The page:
Episode 16: In which Mim gets swept up in a crowd
If there’s one thing I’ve learnt about Montrealers, it’s that they love not only a party, but a protest, too. On Sunday it was the St. Patrick’s Day parade. It was also the anti-police brutality protest. They rained on the parade.
My friends and I arrived on the scene outside of Guy-Concordia metro. In the distance we saw an endless crowd dotted with green: hats, flags, costumes, balloons. From tourists to locals, children to the elderly, everyone braved the painstaking cold, which was relieved by the warmth derived from all the cheering and clapping. But this wasn’t the scene that we started the day with. No, we had walked into the middle of a different crowd: one in which the colour wasn’t on their clothes, but in their language. They booed and yelled and handed out pamphlets on what to do if you were arrested mid-protest—a protest which, as it turns out, got stopped before anything more than chanting happened, but that’s another story.
We quickly escaped the raucous group and skipped towards the parade. Sadly, I’d missed the SPCA, who’d marched down the street with puppies and kittens dressed in little green outfits that were stamped with, “adopt me, I’m Irish.” Fortunately, however, I did get to see the electric-powered bathtubs on wheels. That was a laugh, and one efficient way to grab new customers’ attention for a bathroom supply store. There was also a marching band ensemble, a cheerleading squad, a float with a rock band and police on horseback.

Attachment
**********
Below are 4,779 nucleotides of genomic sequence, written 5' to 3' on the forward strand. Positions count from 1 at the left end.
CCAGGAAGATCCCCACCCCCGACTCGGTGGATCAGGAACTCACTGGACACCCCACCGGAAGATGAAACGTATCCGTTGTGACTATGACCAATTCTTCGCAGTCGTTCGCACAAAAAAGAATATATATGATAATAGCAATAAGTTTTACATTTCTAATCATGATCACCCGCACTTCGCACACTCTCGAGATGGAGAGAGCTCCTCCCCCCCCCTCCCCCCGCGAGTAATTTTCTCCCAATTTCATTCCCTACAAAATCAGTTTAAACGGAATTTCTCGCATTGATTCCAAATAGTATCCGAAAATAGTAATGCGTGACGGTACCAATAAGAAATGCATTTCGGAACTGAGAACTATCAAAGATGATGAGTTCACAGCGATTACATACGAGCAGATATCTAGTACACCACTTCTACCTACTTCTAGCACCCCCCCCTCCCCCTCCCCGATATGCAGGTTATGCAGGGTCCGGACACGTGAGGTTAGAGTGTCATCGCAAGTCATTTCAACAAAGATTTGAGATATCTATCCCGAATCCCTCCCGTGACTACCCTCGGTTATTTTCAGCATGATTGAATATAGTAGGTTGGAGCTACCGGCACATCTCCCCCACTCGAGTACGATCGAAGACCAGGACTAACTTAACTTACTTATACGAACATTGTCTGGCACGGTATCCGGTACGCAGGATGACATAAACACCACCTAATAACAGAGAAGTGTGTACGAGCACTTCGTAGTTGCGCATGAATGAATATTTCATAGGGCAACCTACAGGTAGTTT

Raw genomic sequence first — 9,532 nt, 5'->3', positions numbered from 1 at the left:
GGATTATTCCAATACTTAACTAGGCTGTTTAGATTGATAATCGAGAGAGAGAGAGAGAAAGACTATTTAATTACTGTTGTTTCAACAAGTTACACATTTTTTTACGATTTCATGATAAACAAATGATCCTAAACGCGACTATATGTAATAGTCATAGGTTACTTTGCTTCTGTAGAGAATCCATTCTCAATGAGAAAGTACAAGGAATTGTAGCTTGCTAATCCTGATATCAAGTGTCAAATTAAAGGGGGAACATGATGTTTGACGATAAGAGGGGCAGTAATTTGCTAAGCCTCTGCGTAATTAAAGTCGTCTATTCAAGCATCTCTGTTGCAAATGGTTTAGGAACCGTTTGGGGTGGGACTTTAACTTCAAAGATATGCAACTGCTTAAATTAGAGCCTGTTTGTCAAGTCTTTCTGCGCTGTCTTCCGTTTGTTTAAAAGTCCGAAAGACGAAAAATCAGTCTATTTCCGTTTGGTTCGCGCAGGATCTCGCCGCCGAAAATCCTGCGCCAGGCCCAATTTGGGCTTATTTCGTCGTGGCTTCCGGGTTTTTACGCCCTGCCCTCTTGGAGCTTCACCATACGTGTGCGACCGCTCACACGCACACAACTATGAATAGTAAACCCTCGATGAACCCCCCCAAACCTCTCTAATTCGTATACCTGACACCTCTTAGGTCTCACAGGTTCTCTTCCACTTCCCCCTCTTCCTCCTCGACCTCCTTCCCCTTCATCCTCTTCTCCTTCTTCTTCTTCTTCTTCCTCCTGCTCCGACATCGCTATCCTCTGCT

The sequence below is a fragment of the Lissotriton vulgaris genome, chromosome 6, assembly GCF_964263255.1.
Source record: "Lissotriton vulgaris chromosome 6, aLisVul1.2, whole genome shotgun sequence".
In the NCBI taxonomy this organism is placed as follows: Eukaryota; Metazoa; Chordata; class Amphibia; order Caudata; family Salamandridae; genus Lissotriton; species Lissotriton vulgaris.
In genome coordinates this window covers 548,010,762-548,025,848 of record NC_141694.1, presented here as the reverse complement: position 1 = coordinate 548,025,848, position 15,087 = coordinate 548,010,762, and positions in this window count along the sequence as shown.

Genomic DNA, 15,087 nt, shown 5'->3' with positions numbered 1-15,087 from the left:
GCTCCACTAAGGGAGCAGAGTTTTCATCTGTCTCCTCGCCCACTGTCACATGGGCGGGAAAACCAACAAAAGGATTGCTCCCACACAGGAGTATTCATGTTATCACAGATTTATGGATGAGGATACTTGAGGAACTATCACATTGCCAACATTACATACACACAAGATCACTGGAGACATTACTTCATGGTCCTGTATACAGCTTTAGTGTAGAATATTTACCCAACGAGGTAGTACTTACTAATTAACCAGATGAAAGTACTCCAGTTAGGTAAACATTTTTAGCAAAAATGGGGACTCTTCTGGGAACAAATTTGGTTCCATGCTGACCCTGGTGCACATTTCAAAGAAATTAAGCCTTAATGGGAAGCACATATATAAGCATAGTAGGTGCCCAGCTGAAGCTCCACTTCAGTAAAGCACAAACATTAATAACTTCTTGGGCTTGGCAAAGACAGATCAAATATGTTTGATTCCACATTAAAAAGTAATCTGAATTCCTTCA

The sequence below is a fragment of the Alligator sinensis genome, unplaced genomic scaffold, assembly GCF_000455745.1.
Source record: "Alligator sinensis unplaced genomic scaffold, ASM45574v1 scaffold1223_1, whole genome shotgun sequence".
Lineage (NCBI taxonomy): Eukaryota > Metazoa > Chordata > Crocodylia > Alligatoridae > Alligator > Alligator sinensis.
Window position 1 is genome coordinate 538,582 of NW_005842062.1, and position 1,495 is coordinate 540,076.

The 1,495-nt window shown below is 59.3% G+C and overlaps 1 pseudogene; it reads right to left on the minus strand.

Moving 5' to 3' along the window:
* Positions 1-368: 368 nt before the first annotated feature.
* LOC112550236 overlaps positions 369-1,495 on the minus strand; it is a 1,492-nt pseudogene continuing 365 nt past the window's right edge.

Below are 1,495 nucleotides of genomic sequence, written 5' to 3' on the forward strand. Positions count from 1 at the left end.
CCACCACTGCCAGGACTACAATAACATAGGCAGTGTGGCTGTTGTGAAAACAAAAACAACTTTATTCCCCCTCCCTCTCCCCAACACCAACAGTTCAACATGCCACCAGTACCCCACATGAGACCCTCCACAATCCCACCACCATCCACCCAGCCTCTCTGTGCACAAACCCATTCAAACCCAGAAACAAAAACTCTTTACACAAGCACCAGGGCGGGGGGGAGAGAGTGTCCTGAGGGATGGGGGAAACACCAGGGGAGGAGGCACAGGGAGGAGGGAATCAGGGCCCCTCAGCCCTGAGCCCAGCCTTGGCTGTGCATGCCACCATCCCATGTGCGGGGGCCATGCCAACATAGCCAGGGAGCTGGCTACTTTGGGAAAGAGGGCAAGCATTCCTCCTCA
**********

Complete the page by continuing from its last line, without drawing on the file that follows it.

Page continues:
When the parade ended we had intended to visit a warm pub for an Irish coffee, but every single Irish pub downtown was full, with queues streaming out the doors.
All the festiveness made me wonder why, in Australia, we don’t celebrate anything quite as largely, at least not St. Patrick’s Day. In Melbourne we hold a festival in one of the main parks, but there are certainly no major streets shut down for the occasion.
As for the protests, I witness one almost every week here in Montreal. In Australia, protests are not nearly as frequent nor extravagant. The only protest that I’ve partaken in was one about something to do with helping the environment, though I can’t remember it well because I was roughly five years old (and dressed in fairy wings whilst sitting upon my dad’s shoulders). So, in comparison, Australia’s protests are pretty sedate. Despite the often riotous nature of their protests, I admire the fact that Montrealers are so willing to speak their mind.
Whether in celebration or in demonstration, Montreal sure knows how to rally a crowd.